I've been debating on the issue of sinful nature. I know the textbook Christian position is that man inherits the sinful nature from Adam and Eve, who acquired it as a result of the Fall.
Because of this nature, generations after generations of humans commit mishaps and atrocities of all kinds. Since some Christians (perhaps most) say that the eating of the forbidden fruit was a sin, I wonder how Adam and Eve, in their pristine condition, could have committed this very first sin of mankind in the absence of the sinful nature. To have them sin would have been a Catch-22 situation. They couldn't have sinned without the sinful nature, yet they couldn't have acquired it if they hadn't committed the first sin.
Right now I've been assuming that eating the forbidden fruit was a sin. Of course if we deny its sinhood, we wouldn't face the above-mentioned dilemma. I've seen Christians insist that it was a sin, and their position commits them to the view that there are two types of sin. One does not require sinful nature, and the other does.
Their story, or put it more politely, theory, is undesirable from the perspective of Occam's Razor. They'd need to recognize two subcategories of sin, and the possibility that modern humans can commit sins without sinful nature, just as Adam and Eve did. However, it is a priori convincing to adopt a theory with fewer theoretical entities. This is not say that their story is absolutely wrong, but that it is to be adopted only if evidence can be produced in its favor.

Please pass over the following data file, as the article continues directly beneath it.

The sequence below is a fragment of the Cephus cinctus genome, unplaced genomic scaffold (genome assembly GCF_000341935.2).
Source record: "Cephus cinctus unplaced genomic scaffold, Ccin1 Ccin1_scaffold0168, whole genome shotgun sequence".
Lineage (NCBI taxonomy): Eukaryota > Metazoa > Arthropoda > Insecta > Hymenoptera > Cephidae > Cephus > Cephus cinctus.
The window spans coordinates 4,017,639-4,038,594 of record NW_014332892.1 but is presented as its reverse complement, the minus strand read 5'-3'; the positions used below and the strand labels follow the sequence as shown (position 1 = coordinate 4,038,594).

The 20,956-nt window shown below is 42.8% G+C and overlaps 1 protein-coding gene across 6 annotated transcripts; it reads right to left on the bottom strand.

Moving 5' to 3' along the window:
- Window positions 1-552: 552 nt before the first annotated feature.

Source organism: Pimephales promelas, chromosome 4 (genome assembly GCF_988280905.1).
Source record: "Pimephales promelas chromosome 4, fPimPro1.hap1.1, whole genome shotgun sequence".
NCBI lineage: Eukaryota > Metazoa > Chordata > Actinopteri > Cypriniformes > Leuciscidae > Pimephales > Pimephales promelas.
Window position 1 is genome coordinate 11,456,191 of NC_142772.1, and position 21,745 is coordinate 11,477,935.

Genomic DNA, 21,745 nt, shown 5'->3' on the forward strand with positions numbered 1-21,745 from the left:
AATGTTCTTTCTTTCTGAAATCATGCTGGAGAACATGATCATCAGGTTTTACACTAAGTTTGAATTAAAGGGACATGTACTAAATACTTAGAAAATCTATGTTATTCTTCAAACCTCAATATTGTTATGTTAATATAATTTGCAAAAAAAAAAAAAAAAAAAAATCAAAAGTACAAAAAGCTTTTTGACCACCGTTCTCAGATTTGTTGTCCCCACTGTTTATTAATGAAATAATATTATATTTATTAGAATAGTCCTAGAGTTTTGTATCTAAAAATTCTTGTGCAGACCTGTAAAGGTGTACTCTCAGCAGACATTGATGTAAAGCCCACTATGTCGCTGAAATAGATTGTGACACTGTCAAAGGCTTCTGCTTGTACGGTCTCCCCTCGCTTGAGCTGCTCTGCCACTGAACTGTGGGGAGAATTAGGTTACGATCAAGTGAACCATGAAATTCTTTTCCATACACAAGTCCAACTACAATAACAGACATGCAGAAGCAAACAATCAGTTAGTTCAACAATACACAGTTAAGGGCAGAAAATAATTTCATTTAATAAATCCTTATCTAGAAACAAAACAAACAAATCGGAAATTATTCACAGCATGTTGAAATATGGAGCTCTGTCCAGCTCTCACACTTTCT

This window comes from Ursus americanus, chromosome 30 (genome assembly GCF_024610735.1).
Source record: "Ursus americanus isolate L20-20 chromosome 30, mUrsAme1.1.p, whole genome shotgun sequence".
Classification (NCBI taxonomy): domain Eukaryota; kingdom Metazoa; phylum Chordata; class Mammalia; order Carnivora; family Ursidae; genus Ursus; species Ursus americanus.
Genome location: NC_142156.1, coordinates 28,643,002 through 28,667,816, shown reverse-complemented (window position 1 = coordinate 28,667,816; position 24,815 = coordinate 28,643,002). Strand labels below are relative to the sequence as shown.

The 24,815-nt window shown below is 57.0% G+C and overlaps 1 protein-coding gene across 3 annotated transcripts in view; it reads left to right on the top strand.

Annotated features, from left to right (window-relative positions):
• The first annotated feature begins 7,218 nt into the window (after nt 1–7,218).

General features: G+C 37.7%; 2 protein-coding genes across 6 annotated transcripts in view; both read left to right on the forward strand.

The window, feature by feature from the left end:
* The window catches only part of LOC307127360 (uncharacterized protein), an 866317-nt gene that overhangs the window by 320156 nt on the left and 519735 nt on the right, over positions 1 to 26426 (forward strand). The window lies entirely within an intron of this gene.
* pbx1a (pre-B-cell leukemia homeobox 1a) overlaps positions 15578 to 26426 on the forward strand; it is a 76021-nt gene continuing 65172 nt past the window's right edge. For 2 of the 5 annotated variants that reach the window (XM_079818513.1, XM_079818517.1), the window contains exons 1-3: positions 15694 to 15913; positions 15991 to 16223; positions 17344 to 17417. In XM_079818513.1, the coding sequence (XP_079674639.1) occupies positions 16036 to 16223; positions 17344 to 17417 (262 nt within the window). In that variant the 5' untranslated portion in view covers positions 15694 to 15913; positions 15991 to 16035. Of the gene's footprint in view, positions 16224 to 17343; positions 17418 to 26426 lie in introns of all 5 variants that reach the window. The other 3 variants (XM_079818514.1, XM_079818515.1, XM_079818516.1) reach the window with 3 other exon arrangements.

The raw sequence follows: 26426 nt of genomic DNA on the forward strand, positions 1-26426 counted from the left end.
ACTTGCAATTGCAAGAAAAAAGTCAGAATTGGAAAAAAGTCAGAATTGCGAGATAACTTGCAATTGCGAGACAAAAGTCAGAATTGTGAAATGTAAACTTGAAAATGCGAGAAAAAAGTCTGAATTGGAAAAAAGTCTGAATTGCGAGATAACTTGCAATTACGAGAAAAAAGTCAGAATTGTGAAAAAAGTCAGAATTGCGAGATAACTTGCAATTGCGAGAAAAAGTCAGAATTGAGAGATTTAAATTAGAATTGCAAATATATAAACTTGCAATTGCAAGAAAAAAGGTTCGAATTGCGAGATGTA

A simpler, thus a priori more convincing, alternative is to claim that Adam and Eve were created with sinful nature, and they committed the first sin with sinful nature, just as we all do. With the two competing theories at hand, the burden of proof lies with the one that is more complicated, i.e. the one that assumes two types of sin.
For Christians assuming the more complicated theory, my question is: where in the Bible does it say that Adam and Even were created without sinful nature?
For Christians who consider the eating of the fruit as anything but a sin, my question is: who created the sinful nature? Some Christians say it spontaneously arose in Adam and Eve after the Fall, reluctant to acknowledge God as its maker. But this cop-out merely paraphrases 'who created the sinful nature' as another question: who invented the mechanism that produced the sinful nature? However hard those Christians try, they cannot remove the blame from God.